Adrift for 96 Hours

Wow. Who knew that independent journalist/blogger Josh Wolf would score an appearance on the Stephen Colbert show Tuesday. I watch the Colbert Report about once a week, maybe twice a month, so found out after the original airing. I didn’t have time to sit in front of my laptop and watch the segment, but did manage to catch the re-run Wednesday evening on Comedy Central.

I watched Tuesday’s Daily Show first, killing time while the soup cooked at Laura’s place. We where still tired from the Health and Harmony Festival up in Sonoma County, so I soaked in the left-leaning alpha waves to relax. The repeats unsettled me, not in any way that you’d think a lefty show would unsettle someone.

In the Daily Show episode, a piece ran about Mormon Republican Mitt Romney, bringing up the fact that Mormons don’t drink caffeine. This could be a weakness against the Iranians, they joked. That was a funny bit, showing Iranian President Mahmoud Ahmadinejad threatening to unleash nuclear war unless the Mormon President of the USA drank a Mountain Dew. The skit then showed Clinton and Bush drinking Mountain Dews.

The Colbert repeat had a joke that mentioned the iPhone. In the coveted photo box, right next to Stephen Colbert’s head, an image of the iPhone popped up. Colbert even announced that he wanted one.

These two product placements made me question whether or not they where placed there because of money, or simply because it was a good joke. I recently watched Adam Curtis’ BBC documentary “Century of the Self.” In that four-part series, Curtis connects the dots of Freud’s beliefs to those of modern public relations and marketing. Freud’s American nephew, Edward Bernays, used these new concepts to convince women to smoke, movie studios to put products in their films, and making people like us buy things we don’t need. The basic idea is to market to consumers in a way that we fulfill our desires in life by spending money on items that we think will fill up those empty places.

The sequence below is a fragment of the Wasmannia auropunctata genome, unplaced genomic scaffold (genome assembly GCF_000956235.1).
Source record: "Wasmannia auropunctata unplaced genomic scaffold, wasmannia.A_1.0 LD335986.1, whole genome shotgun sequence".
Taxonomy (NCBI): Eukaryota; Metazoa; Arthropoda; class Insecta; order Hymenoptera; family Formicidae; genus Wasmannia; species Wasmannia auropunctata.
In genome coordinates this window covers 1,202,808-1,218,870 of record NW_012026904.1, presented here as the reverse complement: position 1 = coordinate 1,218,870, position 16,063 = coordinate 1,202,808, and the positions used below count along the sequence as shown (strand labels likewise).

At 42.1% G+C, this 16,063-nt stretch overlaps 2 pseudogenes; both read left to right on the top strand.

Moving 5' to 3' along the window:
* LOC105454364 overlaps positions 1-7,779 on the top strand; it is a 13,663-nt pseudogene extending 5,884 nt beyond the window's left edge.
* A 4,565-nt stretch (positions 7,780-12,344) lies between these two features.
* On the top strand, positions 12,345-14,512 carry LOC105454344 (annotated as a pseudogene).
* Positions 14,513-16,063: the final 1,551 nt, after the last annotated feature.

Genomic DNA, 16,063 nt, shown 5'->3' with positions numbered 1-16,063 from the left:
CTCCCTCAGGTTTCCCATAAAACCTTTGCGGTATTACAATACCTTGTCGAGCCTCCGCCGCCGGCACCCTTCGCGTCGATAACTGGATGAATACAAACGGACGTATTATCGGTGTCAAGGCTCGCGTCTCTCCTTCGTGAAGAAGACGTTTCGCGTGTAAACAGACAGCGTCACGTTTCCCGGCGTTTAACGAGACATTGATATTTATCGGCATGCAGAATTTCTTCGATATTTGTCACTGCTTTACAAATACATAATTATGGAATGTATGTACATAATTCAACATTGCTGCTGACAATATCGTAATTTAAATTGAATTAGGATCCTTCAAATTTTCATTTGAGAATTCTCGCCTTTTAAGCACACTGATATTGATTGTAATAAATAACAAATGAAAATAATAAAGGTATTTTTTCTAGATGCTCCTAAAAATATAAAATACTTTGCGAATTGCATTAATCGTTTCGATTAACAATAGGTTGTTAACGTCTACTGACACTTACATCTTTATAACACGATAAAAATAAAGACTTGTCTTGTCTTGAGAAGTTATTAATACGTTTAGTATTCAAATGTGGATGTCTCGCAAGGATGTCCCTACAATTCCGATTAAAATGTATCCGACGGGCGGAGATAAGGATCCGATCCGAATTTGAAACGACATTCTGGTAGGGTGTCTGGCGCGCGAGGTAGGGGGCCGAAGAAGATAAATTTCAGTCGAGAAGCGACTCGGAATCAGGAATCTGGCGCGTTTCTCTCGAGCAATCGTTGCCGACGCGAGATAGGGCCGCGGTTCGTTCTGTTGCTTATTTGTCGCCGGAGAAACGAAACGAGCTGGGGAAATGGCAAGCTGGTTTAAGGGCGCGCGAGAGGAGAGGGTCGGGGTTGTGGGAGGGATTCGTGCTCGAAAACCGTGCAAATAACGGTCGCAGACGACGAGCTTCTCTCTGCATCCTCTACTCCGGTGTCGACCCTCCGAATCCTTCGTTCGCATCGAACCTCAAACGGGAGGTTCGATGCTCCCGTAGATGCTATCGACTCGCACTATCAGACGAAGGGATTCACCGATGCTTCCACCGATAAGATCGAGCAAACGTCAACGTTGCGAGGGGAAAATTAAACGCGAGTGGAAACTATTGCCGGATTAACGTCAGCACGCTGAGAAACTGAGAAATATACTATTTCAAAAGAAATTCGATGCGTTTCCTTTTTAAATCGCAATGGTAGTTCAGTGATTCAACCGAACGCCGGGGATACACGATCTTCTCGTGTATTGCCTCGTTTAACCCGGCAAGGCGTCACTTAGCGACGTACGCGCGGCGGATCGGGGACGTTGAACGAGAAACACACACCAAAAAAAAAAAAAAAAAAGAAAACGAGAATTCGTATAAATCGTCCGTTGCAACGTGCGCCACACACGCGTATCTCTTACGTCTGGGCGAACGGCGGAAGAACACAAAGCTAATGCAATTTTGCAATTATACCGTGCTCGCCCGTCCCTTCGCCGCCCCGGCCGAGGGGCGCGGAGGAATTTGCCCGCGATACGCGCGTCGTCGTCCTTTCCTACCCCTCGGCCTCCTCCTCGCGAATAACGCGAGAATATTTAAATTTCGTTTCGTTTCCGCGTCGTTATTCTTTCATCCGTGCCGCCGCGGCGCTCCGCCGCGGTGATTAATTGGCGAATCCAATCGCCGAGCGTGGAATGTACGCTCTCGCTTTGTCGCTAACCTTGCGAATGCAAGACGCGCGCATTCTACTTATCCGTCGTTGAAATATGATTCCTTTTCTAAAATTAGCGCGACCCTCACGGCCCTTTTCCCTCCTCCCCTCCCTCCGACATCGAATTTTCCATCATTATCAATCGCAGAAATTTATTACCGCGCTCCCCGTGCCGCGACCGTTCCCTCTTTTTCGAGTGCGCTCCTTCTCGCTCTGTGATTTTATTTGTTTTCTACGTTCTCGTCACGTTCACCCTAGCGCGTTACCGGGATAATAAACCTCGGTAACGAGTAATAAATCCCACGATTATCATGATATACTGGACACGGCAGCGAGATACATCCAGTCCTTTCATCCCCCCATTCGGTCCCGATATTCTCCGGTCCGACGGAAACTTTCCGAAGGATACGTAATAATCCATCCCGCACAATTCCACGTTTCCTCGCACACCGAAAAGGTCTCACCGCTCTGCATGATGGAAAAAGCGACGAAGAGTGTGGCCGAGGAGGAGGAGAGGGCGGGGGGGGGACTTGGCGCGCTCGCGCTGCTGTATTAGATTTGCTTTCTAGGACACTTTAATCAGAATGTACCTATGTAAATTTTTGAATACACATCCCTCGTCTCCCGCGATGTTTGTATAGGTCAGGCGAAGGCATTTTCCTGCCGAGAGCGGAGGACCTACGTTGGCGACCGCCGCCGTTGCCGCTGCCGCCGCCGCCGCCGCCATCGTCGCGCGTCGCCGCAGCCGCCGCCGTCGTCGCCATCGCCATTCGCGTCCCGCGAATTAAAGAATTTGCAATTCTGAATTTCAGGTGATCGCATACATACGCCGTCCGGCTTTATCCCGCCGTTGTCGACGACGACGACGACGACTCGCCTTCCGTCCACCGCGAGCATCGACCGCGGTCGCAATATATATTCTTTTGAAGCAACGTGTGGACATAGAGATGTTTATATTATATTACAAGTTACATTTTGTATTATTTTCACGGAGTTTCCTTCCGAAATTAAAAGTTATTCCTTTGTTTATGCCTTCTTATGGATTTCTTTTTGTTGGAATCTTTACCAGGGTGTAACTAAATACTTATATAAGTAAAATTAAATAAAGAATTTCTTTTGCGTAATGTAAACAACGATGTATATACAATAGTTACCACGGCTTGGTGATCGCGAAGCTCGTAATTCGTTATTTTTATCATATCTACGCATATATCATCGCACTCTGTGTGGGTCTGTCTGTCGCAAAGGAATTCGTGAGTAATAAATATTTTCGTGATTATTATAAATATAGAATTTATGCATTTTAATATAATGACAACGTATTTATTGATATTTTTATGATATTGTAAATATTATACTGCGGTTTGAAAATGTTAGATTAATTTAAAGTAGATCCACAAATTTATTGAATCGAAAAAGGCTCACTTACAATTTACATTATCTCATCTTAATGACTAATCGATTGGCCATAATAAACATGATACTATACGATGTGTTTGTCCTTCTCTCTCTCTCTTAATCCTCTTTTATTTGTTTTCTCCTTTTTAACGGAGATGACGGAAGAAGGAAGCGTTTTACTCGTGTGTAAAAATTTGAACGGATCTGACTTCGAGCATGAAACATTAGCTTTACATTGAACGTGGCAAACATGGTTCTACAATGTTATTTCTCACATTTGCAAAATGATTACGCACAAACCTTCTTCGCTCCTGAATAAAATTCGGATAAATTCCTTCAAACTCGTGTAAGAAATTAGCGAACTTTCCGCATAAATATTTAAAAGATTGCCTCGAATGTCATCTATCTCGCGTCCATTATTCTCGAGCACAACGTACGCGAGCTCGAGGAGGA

Though major lefty shows, has The Daily Show and The Colbert Report kept the spectacle of desire as part of their business plan? Did marketers use Bernays’ tactics to place those products in the middle of two hot shows with millions of focused consumer groups watching? Hell, Colbert said that he wanted an iPhone.  I’m sure Colber Nation got online after that show and created buzz about the product he basically told them to buy.

Jonathan called me after the shows, and I invited him over to Laura’s for some soup. Tonight was also the premiere of a new Comedy Central show, Lil Bush, and I thought correctly that Jonathan would like to watch it with us. During South Park, another lefty show, every commercial break had a new Lil Bush spot, hyping the 10:30 show. During one break, Lil Bush overtly called out the “18-24 year olds,” encouraging them to watch the commercials.

As we ate soup, South Park told a hilarious story about Hillary Clinton having a nuclear bomb in her snatch. Russian tugs had the timer, which reset to 12:00 when the power went out. They where working for the British, who where bent on detroying the USA, ending the American Revolution for good. Their 1700s ships where no match for US air power. Defeated, Queen Elizabeth II blew her brains out while sitting on the throne. The show was a spoof of the popular “24” series, and the feds discovered the bomb plot via mainstream online sources. At least two dozen major online corporations where mentioned in the funny HQ bits.